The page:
Bourdieu’s Homo Academicus, Commentary on the Preface and Chapter 1

Bourdieu, Pierre. (1988). Homo Academicus. Stanford, California: Stanford University Press. [Preface to the English Edition, pp. xi-xxvi] & [Chapter 1, A ‘Book for Burning’?, pp. 1-35]

In the “Preface to the English Edition” of his work Homo Academicus, Bourdieu makes a brief but compelling case for the necessary use of critical self reflection on the part of academics. What his book attempts to do, he explains, is help shed light on “what is entailed by the fact of belonging to the academic field” and in doing so to aid the researcher to recognize and neutralize the “probabilities of error which are inherent in a position, understood as a certain angle of vision, hence a particular form of insight and blindness” as well as to “reveal the social foundations of the propensity to theorize… to withdraw from the game in order to conceptualize it” (1988:xiii). He argues that scientists must acknowledge that they are themselves within the world and its structures, and that these structures influence the acceptance or rejection of certain representations of the social world (xiv). However, Bourdieu contrasts his position with that of certain (unnamed) postmodernists by suggesting that the recognition of a scientist’s position within social structures and the biases and interests which accompany these positions should not lead to a rejection of science or objectivity. Rather than lending itself to the abandonment of scientific projects and explanations, a scientist can “study the historical conditions of his own production” thereby “reinforcing his capacity for objectification” (xii).

In the first chapter of Homo Academicus, Bourdieu begins his project of turning scientific scrutiny back on the producers of scientific knowledge by detailing the ways both research, researcher, and academic rhetoric are constructed. He also points out the ways science is used irresponsibly to hide conflicting interests and violence (1988:25), allow misunderstandings (21), and deflect doubt about one’s work (31). All providing further support for Bourdieu’s claims of reflexivity being “the principal weapon of epistemological vigilance” (15). Scientists must resist the urge to hide behind scientific procedures and jargon, “to offer oneself as a referee or judge, to negate oneself as subject involved in the field… with the irreproachable appearance of an objective, transcendent subject” (6). Scientists must be diligent and responsible, since the work they produce holds much power. As Bourdieu explains, “In the struggle between different representations, the representation socially recognized as scientific, that is to say as true, contains its own social force, and, in the case of the social world, science gives those who hold it, or who appear to hold it, a monopoly of the legitimate viewpoint, of self-fulfilling prophecy” (28).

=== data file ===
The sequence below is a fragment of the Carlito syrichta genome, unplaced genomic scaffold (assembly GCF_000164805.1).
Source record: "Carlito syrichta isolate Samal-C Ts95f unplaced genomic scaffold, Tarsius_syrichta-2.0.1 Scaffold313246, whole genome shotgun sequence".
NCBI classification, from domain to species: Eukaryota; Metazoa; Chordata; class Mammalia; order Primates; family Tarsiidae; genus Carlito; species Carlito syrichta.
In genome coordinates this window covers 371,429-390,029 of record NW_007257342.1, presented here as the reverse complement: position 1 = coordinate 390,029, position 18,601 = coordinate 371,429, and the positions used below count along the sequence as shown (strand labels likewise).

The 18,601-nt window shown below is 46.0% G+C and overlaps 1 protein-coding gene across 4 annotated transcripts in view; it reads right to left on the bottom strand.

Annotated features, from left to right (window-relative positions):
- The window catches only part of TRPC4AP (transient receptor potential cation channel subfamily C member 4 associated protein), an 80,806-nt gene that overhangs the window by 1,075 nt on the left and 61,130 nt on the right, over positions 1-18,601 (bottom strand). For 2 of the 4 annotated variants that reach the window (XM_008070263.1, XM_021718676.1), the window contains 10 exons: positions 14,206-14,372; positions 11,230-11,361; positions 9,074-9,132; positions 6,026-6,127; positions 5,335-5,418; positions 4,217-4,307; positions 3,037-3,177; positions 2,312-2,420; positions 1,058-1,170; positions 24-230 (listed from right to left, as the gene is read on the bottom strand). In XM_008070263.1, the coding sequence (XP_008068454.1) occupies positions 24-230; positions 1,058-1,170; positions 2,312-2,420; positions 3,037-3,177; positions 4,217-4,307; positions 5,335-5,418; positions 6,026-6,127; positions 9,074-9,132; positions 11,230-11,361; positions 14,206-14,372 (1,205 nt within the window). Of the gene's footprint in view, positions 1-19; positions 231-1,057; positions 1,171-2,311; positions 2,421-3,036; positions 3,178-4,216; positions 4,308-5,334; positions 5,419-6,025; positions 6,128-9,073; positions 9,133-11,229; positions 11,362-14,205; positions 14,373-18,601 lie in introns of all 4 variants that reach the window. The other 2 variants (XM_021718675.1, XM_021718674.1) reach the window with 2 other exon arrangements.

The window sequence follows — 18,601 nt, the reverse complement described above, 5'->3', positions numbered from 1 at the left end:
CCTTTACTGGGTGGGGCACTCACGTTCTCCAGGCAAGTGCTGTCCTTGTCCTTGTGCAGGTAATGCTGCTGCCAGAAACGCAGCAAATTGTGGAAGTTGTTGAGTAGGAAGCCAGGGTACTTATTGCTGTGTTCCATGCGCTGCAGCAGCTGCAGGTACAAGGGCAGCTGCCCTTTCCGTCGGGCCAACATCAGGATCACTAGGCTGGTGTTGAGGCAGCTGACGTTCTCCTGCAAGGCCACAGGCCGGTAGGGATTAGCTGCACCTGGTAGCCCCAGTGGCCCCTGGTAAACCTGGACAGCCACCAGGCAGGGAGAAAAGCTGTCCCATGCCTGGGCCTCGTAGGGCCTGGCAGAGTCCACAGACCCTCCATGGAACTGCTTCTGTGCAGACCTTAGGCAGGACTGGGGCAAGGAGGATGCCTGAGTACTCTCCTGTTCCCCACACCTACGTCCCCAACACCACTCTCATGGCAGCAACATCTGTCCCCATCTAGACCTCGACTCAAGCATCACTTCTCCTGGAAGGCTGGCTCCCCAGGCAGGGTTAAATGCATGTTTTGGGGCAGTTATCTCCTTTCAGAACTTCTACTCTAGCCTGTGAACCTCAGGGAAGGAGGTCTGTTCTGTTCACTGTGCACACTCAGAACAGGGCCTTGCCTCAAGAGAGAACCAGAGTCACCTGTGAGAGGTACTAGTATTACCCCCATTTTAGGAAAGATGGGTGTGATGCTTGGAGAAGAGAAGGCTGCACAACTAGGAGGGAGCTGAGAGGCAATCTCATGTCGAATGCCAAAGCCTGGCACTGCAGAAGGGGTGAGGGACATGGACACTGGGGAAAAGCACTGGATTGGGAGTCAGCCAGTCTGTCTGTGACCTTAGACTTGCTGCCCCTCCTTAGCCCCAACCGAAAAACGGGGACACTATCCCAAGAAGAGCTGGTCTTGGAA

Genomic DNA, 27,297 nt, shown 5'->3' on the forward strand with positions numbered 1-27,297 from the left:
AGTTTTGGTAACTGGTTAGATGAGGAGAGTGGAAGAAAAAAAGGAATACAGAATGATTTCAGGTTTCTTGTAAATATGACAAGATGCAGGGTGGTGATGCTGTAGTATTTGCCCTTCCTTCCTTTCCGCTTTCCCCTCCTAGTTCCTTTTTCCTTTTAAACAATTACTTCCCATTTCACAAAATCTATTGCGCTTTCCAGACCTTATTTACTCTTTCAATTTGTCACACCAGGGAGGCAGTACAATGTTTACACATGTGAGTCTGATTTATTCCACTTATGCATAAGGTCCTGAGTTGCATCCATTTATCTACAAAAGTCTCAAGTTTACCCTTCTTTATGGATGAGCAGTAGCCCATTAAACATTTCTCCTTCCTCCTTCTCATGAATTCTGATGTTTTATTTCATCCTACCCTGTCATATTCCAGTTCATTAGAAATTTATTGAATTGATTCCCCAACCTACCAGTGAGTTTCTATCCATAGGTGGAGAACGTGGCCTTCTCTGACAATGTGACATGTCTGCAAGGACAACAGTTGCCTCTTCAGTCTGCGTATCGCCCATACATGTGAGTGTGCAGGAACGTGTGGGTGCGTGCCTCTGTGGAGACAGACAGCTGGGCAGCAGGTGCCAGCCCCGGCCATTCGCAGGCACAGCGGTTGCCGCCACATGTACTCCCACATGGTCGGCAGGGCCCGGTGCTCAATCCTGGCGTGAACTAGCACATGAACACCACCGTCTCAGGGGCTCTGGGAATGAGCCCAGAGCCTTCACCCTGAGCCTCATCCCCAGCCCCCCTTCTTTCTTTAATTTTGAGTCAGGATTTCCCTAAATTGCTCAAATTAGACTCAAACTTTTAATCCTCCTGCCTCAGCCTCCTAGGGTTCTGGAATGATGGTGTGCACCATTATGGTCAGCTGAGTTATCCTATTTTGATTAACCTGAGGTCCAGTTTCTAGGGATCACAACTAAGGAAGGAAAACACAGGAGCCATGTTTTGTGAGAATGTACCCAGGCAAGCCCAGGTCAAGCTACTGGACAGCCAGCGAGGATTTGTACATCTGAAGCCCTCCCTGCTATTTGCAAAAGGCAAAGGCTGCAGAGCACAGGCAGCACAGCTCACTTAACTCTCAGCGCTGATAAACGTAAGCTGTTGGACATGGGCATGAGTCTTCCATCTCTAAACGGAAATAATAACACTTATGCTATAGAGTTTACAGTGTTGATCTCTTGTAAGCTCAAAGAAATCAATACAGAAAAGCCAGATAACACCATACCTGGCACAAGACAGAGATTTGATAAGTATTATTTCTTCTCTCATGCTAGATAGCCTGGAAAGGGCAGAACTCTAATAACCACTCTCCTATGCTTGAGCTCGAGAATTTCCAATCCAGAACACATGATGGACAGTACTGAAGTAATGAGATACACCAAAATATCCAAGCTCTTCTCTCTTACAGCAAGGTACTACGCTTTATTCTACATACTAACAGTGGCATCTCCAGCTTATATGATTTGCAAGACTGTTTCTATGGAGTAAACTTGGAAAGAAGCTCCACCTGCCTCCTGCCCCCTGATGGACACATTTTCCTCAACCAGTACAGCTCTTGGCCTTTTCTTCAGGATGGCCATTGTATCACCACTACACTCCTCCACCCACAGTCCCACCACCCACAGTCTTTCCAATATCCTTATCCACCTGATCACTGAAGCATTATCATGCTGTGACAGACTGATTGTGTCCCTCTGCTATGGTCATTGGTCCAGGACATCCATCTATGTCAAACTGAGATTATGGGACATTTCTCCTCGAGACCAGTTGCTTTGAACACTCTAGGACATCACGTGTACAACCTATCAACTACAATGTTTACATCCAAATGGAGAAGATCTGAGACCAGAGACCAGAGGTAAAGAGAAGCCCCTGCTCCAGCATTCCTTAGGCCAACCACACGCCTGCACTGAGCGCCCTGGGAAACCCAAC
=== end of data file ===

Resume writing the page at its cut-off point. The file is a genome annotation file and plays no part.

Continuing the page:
This chapter provides an enlightening exploration of the workings of scientific practice and knowledge production. From the examples within, convincing evidence is provided for the necessity of reflexivity in scientific practice, although it occurs to me that awareness of one’s bias and self interest will not lead automatically to a reflexive undertaking of neutralizing these tendencies within one’s work. Indeed, a scientist seeking to be objective can use Bourdieu’s insights to increase “his” objectivity, but what if your goal as a scientist is to gain as much funding as possible? What if a “façade of scientificity” (1988:13) is exactly your aim? Is Bourdieu’s work meant for other scientists to better police each other’s findings? Is it just for social scientists to use in their own work? It is certainly not written with a non-academic audience in mind, so I doubt that his idea is to inspire the receivers of scientific “fact” to question the position of the scientist(s) at its source, but this could be an excellent use of the text nonetheless.


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